Phycocyanin is one of those and uses the orange wavelength you was referring to before. The following is a good primer on other photo receptors.
    This is a Yale study that is pretty good as well.

    As for the comments on white light. They all "should" contain full spectra. However, the amount of photons produced in each wavelength, or the relative power distribution is what changes between cool, neutral, and warm white LEDs.

    As for your blues. You would cover many more receptors with a 440nm blue than a 470.

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    Re: Far Red Spectrum 730nm?

    Quote Originally Posted by BushyBro View Post
    I have just recently purchased a few LED's and through my research I stumbled across "The Flower Initiator"

    Here is what it does..

    Triggers the Phytochrome Pfr/Pr state to switch in mere seconds, certainly over 5-10 minutes rather than the normal two hours, this should provide for a more rapid Flower and Fruit initiation, with accelerated development.

    And you only run this light for 5-7 minutes before dark!?

    So firstly has anyone got this?
    Secondly are there any lights out there other than this one offering the Far red 730nm?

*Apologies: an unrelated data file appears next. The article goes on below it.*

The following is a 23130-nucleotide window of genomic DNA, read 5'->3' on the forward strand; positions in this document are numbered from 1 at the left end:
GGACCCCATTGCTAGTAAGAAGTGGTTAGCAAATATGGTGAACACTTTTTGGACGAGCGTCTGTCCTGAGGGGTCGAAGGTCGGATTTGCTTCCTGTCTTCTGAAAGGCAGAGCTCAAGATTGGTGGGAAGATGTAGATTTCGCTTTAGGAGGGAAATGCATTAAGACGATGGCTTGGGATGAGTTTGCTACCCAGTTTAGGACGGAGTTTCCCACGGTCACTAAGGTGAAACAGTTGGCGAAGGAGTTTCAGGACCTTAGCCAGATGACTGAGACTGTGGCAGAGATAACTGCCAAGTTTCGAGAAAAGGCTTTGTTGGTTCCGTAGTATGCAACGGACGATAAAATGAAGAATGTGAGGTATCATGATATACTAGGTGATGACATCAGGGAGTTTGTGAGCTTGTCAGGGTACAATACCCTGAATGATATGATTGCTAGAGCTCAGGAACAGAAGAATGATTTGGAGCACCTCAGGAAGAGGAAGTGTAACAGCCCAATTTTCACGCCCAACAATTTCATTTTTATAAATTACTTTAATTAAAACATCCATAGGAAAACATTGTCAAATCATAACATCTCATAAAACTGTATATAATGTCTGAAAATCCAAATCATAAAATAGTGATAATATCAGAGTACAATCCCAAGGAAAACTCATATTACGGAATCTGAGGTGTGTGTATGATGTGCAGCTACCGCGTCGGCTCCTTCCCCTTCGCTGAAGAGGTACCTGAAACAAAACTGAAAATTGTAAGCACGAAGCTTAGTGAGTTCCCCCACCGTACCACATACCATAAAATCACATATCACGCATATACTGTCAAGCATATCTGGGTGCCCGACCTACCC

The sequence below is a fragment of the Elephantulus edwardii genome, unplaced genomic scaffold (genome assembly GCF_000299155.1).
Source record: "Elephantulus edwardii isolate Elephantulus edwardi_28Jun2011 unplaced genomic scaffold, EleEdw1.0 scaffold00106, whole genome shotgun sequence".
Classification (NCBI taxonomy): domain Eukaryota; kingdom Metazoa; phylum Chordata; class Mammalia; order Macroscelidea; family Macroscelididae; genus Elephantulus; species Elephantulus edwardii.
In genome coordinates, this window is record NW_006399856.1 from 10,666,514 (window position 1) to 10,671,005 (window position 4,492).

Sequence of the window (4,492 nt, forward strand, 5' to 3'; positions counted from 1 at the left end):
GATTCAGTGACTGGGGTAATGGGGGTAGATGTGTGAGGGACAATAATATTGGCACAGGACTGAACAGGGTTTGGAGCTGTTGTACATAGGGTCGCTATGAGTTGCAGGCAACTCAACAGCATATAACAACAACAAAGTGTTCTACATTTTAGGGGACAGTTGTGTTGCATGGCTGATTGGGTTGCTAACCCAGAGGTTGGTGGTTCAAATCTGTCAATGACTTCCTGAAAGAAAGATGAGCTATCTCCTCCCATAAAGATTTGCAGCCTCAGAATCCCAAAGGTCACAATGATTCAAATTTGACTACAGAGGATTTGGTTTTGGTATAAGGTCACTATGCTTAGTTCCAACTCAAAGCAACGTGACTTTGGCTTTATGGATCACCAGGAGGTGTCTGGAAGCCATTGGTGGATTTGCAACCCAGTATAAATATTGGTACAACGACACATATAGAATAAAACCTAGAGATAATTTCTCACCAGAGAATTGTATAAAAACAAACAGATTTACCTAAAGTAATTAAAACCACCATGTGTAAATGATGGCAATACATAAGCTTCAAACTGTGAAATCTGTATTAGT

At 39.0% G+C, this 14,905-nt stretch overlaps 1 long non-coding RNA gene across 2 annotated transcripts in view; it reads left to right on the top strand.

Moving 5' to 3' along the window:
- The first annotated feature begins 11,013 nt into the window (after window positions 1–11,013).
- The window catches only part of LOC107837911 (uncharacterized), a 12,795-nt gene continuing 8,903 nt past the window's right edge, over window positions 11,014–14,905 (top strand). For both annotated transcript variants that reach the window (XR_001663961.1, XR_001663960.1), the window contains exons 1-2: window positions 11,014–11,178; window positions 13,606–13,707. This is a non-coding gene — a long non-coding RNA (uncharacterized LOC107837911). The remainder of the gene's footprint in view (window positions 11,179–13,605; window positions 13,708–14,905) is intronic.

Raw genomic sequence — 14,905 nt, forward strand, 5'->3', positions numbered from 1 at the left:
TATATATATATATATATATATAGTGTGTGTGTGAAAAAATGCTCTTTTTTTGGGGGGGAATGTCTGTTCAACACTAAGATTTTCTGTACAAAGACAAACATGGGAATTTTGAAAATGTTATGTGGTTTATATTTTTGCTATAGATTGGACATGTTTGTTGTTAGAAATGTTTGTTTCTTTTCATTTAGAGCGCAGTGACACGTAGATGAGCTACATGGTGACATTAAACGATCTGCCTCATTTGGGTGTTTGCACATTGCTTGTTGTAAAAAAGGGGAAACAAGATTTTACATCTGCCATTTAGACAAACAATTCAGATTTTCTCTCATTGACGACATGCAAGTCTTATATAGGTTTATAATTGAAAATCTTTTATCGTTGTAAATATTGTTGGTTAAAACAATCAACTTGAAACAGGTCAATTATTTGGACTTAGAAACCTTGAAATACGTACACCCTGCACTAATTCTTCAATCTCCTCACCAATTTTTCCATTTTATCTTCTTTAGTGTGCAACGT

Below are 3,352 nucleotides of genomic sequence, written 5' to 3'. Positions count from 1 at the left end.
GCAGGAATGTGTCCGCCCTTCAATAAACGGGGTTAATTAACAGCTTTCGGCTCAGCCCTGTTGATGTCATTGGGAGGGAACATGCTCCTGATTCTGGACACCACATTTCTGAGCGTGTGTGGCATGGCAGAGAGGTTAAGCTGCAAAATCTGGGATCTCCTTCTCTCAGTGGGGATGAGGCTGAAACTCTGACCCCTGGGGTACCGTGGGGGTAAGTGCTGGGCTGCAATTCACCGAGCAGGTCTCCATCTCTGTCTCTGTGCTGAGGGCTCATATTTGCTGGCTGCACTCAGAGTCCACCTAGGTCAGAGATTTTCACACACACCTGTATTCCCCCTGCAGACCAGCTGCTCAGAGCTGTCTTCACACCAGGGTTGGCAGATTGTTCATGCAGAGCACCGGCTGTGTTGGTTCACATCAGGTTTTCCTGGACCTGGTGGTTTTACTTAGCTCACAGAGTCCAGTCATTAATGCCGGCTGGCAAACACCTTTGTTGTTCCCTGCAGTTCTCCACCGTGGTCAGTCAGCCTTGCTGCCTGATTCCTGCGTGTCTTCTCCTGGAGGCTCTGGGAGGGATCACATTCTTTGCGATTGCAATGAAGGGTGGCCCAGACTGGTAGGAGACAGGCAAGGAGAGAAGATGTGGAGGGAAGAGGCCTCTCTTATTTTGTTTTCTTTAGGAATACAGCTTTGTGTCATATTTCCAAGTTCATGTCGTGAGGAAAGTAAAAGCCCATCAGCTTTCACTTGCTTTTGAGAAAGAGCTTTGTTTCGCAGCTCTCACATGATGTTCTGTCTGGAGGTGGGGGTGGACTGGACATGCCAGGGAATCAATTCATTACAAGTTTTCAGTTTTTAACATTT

I feel that if this was made as a toggled feature on all LED panels , isnt that we are looking for.. a panel that does it all?
    the far red spectrum is usually only beneficial when use with red for the emmerson effect. for phytochrome manipulation u want something in the 750-800nm range allthough im sure 730nm may do, it is more visible to plants and may decrease the amount of manipulation that can be done. with 750 nm 15 minutes before lights out and left on 15 minutes after lights out with the same being done before lights go back on this will allow you to flower with up to 16 hours of light a day with a sativa dom and 14-15 hours of light with an indica dom. if using 800 nm u may want minimize the amount of time it is left on incase of stretch but usually aint a problem. 800nm flood lights can sometimes be found on ebay or amazon they are used for infrared sensors aand cameras u may find a 750 nm one but most are above 800 nm